So in 2011, Internavi team of Honda has compiled a car probe data gathered from Internavi, compiled it as a KML file (a geographical data that can be overlayed on Google Earth) and shared it via Twitter.

Many people tried to connect the guy from Honda to people at Google (I was among the many who tried it). Later, they found each other and started a joint effort and ultimately, it has become part of the many Google Crisis Response service unique to Japan.

Honda Internavi car probe data mapped over Google Map (and offered as part of Google Crisis Response)

This information was so useful. One of my photographer friend check this info on his iPhone and drove all the way to Tohoku.

Kazuma Watanabe is a head of an NPO who helped so many after the earthquake; Kazuma arranged a few cars full of goods heading toward coastal area where Tsunami hit. In the mean time, he stayed in Sendai and was checking the probe information and directed which road his staffs should take through phone calls.

Let me walk through how these information can be useful in action.

Let's say, you are heading to Shiogama city through a coastal highway and check Google x Honda probe information. And then, you find people are avoiding the area around Sendai Airport and Natori river.
So I would open Google maps or Google Earth and check what's over there.
And you find the bridge over Natori river were taken down by the Tsunami and gone.

You found via probe information people are avoiding Natori River; you check the area with satellite image to find the bridge is gone

投稿者名 Nobuyuki Hayashi 林信行 投稿日時 2014年04月03日 | Permalink

Lessons from 3.11 #01: Twittersphere under Great East Japan Earthquake

A week from now on March 11, 2014, we commemorate the 3rd anniversary of Great East Japan earthquake.
I still remember how I was in the depths of despair only three years ago. Before the earthquake, Japan was anxious that GDP of China will finally surpass that of Japan; the TV news was repeating that neither Japanese population nor the GDP will be on the uptrend again.
Then, on March 11 came the earthquake.

Above is the vieo, I took. I was in Shibuya, Tokyo. Tokyo is about 375Km (or 233 Miles) away from the seismic center: about the distance between Manhattan to New Hampshire (i.e. passing over Boston) or between Paris center to Stansted airport in the north of London. It took a couple of minutes until the tremor hits Tokyo but still it had this much power. And this was only the starter. We had uncountable aftershock after the first wave, how could we not think it was the doomsday?

Above is an animation I found on YouTube that shows all the tremor that happens in 3 days between March 11th and 13th, 2011; wait until the counter hits 2011/3/11 14:46 and imagine being in Tohoku where most of the electricities and the phone lines were gone.
We could hardly imagine that Japan would play a key role in world economy again.
But most of Japan except for Tohoku has recovered since then. There is still a long way ahead for Tohoku and even longer way ahead for some areas in Fukushima.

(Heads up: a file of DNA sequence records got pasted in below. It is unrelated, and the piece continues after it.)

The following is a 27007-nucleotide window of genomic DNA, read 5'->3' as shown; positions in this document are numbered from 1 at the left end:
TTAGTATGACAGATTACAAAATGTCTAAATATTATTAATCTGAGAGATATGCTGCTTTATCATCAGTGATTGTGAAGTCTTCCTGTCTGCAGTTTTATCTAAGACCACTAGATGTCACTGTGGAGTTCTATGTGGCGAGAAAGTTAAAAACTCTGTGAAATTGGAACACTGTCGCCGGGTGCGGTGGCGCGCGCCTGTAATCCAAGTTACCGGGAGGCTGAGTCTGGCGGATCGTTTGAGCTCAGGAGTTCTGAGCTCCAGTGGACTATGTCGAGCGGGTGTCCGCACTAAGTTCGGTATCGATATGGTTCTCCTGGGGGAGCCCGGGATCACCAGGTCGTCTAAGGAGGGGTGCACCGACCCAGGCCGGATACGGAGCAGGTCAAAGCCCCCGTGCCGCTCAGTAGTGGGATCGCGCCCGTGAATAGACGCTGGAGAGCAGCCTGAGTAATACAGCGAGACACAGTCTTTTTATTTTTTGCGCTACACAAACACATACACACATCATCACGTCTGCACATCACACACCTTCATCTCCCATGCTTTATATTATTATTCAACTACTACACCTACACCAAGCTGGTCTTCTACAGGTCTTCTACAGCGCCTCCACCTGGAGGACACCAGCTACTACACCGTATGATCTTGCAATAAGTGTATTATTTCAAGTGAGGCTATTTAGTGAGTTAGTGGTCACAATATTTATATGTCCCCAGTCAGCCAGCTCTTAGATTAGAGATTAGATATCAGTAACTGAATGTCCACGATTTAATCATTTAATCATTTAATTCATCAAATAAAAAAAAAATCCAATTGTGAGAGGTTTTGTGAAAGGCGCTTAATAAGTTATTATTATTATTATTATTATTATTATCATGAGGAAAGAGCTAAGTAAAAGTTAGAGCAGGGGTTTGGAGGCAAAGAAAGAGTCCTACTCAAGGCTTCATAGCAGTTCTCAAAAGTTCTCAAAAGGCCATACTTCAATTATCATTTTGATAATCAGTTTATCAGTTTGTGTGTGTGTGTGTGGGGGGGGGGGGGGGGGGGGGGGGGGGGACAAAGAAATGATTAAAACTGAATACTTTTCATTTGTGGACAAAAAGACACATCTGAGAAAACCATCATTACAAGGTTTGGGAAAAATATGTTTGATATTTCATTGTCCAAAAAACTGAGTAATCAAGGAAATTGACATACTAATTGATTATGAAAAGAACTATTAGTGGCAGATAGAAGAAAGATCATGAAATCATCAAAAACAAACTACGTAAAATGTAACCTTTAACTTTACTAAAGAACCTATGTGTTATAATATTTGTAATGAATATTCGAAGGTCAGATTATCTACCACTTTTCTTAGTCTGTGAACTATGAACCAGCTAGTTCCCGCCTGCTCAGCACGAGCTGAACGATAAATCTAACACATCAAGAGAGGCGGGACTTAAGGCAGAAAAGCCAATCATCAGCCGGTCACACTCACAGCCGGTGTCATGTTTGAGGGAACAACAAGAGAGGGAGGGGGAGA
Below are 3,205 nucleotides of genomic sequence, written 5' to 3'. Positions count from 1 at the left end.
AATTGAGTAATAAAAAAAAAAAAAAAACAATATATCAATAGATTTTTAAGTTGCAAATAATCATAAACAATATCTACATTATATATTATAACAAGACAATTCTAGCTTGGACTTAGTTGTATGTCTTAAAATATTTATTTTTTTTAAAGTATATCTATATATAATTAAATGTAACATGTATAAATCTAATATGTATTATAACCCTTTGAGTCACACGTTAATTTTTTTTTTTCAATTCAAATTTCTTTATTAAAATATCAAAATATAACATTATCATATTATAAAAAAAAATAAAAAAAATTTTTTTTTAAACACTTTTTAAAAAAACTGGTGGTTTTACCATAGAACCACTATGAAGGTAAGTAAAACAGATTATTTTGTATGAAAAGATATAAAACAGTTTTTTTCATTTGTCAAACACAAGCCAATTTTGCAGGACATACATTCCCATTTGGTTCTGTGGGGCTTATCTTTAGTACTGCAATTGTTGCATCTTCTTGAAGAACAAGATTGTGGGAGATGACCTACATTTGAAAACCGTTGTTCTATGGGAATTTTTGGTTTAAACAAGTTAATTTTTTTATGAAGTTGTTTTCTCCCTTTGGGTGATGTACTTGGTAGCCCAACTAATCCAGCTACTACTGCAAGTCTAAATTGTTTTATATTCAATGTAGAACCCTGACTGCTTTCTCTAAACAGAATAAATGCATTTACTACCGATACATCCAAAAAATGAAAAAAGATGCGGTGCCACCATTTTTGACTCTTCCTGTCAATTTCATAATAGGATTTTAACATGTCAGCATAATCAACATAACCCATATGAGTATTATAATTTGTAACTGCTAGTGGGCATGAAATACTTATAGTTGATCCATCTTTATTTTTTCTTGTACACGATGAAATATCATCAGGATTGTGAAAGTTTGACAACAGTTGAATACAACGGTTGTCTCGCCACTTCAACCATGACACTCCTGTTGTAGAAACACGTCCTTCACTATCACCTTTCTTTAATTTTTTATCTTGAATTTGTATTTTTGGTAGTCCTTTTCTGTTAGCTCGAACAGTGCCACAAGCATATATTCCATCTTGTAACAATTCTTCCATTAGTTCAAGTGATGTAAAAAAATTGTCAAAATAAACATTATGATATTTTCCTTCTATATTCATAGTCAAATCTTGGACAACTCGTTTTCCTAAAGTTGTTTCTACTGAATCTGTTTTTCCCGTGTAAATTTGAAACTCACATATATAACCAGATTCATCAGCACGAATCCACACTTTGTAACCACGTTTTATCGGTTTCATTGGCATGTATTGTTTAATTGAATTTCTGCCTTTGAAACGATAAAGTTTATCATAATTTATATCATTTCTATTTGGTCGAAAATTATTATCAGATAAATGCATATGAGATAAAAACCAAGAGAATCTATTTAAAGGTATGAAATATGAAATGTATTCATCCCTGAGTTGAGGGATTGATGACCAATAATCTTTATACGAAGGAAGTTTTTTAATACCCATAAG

That is all thanks to people around the world who supported Japan and I think Japanese ought to share some of the lessons we have learned in that earthquake.
After all, I believe that earthquake was one of the most digitally archived natural disaster in human history. And not only Japan, but the whole world can learn so much important lessons from it.
You may ask how digitally archived it was.
Well, first of all, there are so many YouTube video, Flickr, Picasa and mixi photos of the earthquake and tsunami because smartphones and digital cameras have large penetration all over Japan, so we had the mean to archive the real disaster.
Then, there was Twitter which perhaps became the most used IT service after the earthquake.

Twitter: the Communication Tool for Natural Disaster

Actually, Twitter had been the tool communication tool for earthquake even before the big Earthquake on 3.11. You know, in Japan, we have earthquakes more often than many other countries; even in Tokyo, we have at least three or four earthquakes that we can feel plus more than a dozen smaller ones that we don't feel; perhaps, there were less before 3.11.
In anyway, even before 3.11, whenever an earthquake happens, people using Twitter would have immediately launched Twitter App on their smartphones and check if it really was the ground that was shaking or if s/he was just feeling dizzy and tweeted "shaking!" (in Japanese.)
Many people in Japan understand the real time value of Twitter so well that they didn't type long words, so sometime, we could visually witness how the seismic wave transmits. For example, if I see a guy in Shizuoka city tweets "shaking" and then, another friend in Kamakura city tweets "shaking" 30-40 seconds later, I would feel the earthquake and tweet "shaking" about 20-30 seconds later, or something like that.
There are also many (ro)bots that would automatically tweets information about earthquakes.
Facebook and mixi weren't as efficient in spreading and gathering info of so many people in such a timely manner because they are optimized for communication within closed groups and because it would let you describe so many other things with more than 140 character that by the time, you finished writing, everybody would forget about the earthquake and moved on to the next topic.